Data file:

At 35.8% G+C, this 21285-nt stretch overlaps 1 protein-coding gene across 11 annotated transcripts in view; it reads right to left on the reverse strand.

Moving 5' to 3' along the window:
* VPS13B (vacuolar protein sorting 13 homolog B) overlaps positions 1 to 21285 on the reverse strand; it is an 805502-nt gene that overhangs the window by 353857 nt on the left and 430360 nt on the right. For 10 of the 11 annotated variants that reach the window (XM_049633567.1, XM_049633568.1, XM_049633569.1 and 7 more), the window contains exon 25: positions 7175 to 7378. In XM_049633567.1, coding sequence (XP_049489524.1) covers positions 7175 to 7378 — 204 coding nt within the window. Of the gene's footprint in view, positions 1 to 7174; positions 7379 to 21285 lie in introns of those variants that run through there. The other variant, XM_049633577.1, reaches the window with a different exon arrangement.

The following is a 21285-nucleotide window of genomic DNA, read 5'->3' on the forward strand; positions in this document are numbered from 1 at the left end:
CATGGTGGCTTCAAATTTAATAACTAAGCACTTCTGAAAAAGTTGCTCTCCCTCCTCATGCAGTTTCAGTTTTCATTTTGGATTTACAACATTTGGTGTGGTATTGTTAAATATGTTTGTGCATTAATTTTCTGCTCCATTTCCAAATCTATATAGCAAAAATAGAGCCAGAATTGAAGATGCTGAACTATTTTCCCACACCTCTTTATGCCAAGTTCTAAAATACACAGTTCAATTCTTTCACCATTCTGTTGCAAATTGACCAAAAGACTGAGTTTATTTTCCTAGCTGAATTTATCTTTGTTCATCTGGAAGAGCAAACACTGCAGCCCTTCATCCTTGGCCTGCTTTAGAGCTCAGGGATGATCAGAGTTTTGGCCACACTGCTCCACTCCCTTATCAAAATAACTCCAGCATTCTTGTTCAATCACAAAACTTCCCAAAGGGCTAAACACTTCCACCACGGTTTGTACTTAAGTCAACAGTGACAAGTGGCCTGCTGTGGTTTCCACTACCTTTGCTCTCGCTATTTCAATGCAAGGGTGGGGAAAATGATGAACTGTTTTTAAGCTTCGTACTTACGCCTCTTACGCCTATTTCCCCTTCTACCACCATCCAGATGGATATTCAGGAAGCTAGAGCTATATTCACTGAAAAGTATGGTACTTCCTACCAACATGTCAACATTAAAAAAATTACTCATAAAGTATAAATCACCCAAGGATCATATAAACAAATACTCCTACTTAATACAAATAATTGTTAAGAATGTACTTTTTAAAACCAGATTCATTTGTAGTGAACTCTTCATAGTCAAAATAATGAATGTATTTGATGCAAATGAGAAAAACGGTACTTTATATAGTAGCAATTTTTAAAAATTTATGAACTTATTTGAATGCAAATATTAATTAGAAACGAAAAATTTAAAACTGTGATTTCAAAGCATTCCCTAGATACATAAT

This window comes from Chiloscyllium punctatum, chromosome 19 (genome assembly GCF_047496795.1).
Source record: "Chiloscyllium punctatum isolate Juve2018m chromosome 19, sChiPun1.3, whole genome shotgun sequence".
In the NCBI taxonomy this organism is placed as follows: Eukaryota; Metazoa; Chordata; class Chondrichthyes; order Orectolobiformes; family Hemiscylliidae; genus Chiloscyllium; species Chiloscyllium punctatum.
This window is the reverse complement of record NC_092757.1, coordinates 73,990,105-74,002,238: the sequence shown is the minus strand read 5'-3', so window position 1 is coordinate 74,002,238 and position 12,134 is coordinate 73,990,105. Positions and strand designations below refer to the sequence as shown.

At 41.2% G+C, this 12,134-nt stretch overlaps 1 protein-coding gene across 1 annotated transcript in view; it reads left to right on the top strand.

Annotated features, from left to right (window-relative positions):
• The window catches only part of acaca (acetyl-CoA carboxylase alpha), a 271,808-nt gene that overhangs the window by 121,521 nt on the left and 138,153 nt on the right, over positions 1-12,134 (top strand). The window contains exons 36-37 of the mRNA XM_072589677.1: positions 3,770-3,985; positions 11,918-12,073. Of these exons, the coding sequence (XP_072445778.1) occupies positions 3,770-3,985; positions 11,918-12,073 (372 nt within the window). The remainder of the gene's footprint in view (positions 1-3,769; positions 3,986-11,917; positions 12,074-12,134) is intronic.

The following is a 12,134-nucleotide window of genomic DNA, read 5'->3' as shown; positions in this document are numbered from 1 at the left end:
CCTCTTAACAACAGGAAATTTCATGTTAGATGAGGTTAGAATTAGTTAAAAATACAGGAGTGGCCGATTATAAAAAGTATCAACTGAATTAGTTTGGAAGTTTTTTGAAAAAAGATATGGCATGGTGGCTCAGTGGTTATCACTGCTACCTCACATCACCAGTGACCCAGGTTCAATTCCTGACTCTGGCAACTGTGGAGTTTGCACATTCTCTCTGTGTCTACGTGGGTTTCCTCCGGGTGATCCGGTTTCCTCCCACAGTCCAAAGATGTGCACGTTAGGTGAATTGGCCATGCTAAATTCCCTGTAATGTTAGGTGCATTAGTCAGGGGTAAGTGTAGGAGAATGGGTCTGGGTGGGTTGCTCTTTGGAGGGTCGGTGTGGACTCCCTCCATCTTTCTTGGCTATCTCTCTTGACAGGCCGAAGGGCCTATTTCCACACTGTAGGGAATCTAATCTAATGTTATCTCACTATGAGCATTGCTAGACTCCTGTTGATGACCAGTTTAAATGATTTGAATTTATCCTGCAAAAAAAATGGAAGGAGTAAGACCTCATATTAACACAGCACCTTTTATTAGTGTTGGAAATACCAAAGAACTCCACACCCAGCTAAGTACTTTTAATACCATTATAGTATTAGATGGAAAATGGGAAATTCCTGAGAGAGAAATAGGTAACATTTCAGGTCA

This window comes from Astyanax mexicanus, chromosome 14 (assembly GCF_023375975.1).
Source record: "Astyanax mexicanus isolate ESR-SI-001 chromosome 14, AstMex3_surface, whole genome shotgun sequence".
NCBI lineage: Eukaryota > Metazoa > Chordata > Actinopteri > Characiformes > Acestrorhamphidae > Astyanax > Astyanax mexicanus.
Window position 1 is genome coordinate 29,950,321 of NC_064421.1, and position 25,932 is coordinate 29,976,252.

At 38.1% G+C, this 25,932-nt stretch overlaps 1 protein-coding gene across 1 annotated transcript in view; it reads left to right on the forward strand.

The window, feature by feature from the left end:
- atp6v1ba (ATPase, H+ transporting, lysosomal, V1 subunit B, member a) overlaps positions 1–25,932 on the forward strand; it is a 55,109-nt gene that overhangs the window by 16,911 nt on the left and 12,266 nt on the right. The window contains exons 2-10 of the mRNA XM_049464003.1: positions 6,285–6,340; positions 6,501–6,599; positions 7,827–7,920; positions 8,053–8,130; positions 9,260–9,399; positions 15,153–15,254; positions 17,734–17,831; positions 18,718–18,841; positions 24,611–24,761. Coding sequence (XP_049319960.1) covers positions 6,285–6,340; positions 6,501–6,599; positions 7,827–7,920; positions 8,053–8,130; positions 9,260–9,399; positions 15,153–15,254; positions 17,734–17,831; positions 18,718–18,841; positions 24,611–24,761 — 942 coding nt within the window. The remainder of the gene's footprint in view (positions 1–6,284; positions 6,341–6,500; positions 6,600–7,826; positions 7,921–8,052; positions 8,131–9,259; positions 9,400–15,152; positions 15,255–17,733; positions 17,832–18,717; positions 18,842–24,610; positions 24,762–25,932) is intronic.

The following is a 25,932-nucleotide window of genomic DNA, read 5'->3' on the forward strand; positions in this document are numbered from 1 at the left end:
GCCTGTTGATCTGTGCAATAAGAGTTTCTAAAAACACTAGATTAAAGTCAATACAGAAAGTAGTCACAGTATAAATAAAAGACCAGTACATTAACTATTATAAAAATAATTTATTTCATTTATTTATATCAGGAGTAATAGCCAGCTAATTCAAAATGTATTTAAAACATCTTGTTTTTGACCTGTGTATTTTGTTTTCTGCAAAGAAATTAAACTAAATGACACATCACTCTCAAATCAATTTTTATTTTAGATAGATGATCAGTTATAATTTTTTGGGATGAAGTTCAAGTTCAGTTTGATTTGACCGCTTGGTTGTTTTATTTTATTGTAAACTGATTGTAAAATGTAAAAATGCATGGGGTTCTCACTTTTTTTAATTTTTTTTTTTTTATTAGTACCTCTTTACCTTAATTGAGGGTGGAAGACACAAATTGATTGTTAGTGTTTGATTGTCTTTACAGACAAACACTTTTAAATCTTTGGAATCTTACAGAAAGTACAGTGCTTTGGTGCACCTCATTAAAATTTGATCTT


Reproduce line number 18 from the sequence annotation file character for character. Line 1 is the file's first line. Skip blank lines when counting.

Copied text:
Window position 1 is genome coordinate 29,950,321 of NC_064421.1, and position 25,932 is coordinate 29,976,252.